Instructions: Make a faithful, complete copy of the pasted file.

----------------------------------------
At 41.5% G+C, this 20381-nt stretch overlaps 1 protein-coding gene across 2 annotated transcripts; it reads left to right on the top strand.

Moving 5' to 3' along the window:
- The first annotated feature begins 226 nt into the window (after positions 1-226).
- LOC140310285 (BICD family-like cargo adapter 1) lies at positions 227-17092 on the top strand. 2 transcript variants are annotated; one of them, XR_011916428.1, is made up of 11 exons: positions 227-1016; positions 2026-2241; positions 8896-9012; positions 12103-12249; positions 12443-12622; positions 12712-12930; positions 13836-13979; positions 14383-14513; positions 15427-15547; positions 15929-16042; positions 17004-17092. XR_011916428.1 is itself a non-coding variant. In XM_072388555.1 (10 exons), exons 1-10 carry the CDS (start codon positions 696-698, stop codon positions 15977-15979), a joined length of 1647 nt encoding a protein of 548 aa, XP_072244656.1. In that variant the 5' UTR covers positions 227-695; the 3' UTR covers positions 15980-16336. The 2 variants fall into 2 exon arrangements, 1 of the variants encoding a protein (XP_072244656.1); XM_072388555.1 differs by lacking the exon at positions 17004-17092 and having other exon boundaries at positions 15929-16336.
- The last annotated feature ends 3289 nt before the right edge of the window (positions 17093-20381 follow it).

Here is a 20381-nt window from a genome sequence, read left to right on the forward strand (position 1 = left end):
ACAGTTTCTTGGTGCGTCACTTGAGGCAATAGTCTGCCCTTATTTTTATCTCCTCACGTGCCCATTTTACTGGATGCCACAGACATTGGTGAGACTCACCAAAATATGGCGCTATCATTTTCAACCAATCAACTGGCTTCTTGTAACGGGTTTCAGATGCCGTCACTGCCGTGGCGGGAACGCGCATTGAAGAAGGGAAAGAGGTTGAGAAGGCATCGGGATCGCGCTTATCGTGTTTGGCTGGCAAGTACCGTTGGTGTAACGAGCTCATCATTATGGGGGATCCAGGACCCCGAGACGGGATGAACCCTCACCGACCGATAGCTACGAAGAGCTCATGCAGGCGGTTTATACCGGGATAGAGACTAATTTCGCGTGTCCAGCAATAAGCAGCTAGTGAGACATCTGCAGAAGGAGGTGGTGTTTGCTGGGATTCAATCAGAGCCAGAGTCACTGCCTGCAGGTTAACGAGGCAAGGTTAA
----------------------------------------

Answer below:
At 41.5% G+C, this 20381-nt stretch overlaps 1 protein-coding gene across 2 annotated transcripts; it reads left to right on the top strand.

Moving 5' to 3' along the window:
- The first annotated feature begins 226 nt into the window (after positions 1-226).
- LOC140310285 (BICD family-like cargo adapter 1) lies at positions 227-17092 on the top strand. 2 transcript variants are annotated; one of them, XR_011916428.1, is made up of 11 exons: positions 227-1016; positions 2026-2241; positions 8896-9012; positions 12103-12249; positions 12443-12622; positions 12712-12930; positions 13836-13979; positions 14383-14513; positions 15427-15547; positions 15929-16042; positions 17004-17092. XR_011916428.1 is itself a non-coding variant. In XM_072388555.1 (10 exons), exons 1-10 carry the CDS (start codon positions 696-698, stop codon positions 15977-15979), a joined length of 1647 nt encoding a protein of 548 aa, XP_072244656.1. In that variant the 5' UTR covers positions 227-695; the 3' UTR covers positions 15980-16336. The 2 variants fall into 2 exon arrangements, 1 of the variants encoding a protein (XP_072244656.1); XM_072388555.1 differs by lacking the exon at positions 17004-17092 and having other exon boundaries at positions 15929-16336.
- The last annotated feature ends 3289 nt before the right edge of the window (positions 17093-20381 follow it).

Here is a 20381-nt window from a genome sequence, read left to right on the forward strand (position 1 = left end):
ACAGTTTCTTGGTGCGTCACTTGAGGCAATAGTCTGCCCTTATTTTTATCTCCTCACGTGCCCATTTTACTGGATGCCACAGACATTGGTGAGACTCACCAAAATATGGCGCTATCATTTTCAACCAATCAACTGGCTTCTTGTAACGGGTTTCAGATGCCGTCACTGCCGTGGCGGGAACGCGCATTGAAGAAGGGAAAGAGGTTGAGAAGGCATCGGGATCGCGCTTATCGTGTTTGGCTGGCAAGTACCGTTGGTGTAACGAGCTCATCATTATGGGGGATCCAGGACCCCGAGACGGGATGAACCCTCACCGACCGATAGCTACGAAGAGCTCATGCAGGCGGTTTATACCGGGATAGAGACTAATTTCGCGTGTCCAGCAATAAGCAGCTAGTGAGACATCTGCAGAAGGAGGTGGTGTTTGCTGGGATTCAATCAGAGCCAGAGTCACTGCCTGCAGGTTAACGAGGCAAGGTTAA